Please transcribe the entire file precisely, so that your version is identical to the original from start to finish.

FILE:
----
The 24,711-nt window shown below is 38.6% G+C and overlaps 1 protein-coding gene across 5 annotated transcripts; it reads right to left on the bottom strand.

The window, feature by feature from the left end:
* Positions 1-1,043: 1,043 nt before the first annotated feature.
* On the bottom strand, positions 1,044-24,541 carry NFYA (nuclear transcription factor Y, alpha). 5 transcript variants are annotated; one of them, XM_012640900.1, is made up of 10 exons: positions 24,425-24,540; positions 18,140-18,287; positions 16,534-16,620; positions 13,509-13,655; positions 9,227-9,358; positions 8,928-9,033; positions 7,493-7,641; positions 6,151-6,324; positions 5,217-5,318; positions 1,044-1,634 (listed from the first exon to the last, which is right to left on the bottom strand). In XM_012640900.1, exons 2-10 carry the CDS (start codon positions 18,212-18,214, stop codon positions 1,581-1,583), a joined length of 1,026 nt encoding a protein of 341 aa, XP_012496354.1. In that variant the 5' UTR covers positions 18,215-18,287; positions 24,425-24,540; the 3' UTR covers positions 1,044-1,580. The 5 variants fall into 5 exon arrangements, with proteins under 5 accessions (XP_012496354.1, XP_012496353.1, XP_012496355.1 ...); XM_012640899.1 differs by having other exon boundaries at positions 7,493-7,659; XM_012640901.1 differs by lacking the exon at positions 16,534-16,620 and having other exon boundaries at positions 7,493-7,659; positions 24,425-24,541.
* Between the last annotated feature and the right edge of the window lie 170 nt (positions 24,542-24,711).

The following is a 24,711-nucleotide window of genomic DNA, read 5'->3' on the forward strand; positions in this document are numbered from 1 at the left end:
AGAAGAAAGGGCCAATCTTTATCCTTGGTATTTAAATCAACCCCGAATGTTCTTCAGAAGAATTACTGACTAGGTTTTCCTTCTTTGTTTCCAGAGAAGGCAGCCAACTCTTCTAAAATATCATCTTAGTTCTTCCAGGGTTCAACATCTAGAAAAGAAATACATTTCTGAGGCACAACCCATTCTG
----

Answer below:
The 24,711-nt window shown below is 38.6% G+C and overlaps 1 protein-coding gene across 5 annotated transcripts; it reads right to left on the bottom strand.

The window, feature by feature from the left end:
* Positions 1-1,043: 1,043 nt before the first annotated feature.
* On the bottom strand, positions 1,044-24,541 carry NFYA (nuclear transcription factor Y, alpha). 5 transcript variants are annotated; one of them, XM_012640900.1, is made up of 10 exons: positions 24,425-24,540; positions 18,140-18,287; positions 16,534-16,620; positions 13,509-13,655; positions 9,227-9,358; positions 8,928-9,033; positions 7,493-7,641; positions 6,151-6,324; positions 5,217-5,318; positions 1,044-1,634 (listed from the first exon to the last, which is right to left on the bottom strand). In XM_012640900.1, exons 2-10 carry the CDS (start codon positions 18,212-18,214, stop codon positions 1,581-1,583), a joined length of 1,026 nt encoding a protein of 341 aa, XP_012496354.1. In that variant the 5' UTR covers positions 18,215-18,287; positions 24,425-24,540; the 3' UTR covers positions 1,044-1,580. The 5 variants fall into 5 exon arrangements, with proteins under 5 accessions (XP_012496354.1, XP_012496353.1, XP_012496355.1 ...); XM_012640899.1 differs by having other exon boundaries at positions 7,493-7,659; XM_012640901.1 differs by lacking the exon at positions 16,534-16,620 and having other exon boundaries at positions 7,493-7,659; positions 24,425-24,541.
* Between the last annotated feature and the right edge of the window lie 170 nt (positions 24,542-24,711).

The following is a 24,711-nucleotide window of genomic DNA, read 5'->3' on the forward strand; positions in this document are numbered from 1 at the left end:
AGAAGAAAGGGCCAATCTTTATCCTTGGTATTTAAATCAACCCCGAATGTTCTTCAGAAGAATTACTGACTAGGTTTTCCTTCTTTGTTTCCAGAGAAGGCAGCCAACTCTTCTAAAATATCATCTTAGTTCTTCCAGGGTTCAACATCTAGAAAAGAAATACATTTCTGAGGCACAACCCATTCTG